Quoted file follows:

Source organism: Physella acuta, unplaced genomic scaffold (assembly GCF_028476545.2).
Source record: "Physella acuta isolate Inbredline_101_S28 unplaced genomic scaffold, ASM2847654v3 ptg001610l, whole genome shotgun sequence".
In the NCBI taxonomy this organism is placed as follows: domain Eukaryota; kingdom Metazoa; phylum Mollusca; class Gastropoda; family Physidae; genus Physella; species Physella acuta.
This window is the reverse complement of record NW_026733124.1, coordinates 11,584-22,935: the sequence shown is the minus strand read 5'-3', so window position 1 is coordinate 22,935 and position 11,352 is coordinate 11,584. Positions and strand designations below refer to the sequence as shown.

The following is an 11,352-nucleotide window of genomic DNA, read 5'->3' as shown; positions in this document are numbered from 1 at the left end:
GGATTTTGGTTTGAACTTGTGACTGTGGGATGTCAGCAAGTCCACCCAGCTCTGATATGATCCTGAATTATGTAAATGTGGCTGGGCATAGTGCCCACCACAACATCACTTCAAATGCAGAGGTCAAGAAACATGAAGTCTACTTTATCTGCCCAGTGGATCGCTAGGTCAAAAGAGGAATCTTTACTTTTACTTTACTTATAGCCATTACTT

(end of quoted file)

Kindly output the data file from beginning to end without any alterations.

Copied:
Source organism: Physella acuta, unplaced genomic scaffold (assembly GCF_028476545.2).
Source record: "Physella acuta isolate Inbredline_101_S28 unplaced genomic scaffold, ASM2847654v3 ptg001610l, whole genome shotgun sequence".
In the NCBI taxonomy this organism is placed as follows: domain Eukaryota; kingdom Metazoa; phylum Mollusca; class Gastropoda; family Physidae; genus Physella; species Physella acuta.
This window is the reverse complement of record NW_026733124.1, coordinates 11,584-22,935: the sequence shown is the minus strand read 5'-3', so window position 1 is coordinate 22,935 and position 11,352 is coordinate 11,584. Positions and strand designations below refer to the sequence as shown.

The following is an 11,352-nucleotide window of genomic DNA, read 5'->3' as shown; positions in this document are numbered from 1 at the left end:
GGATTTTGGTTTGAACTTGTGACTGTGGGATGTCAGCAAGTCCACCCAGCTCTGATATGATCCTGAATTATGTAAATGTGGCTGGGCATAGTGCCCACCACAACATCACTTCAAATGCAGAGGTCAAGAAACATGAAGTCTACTTTATCTGCCCAGTGGATCGCTAGGTCAAAAGAGGAATCTTTACTTTTACTTTACTTATAGCCATTACTT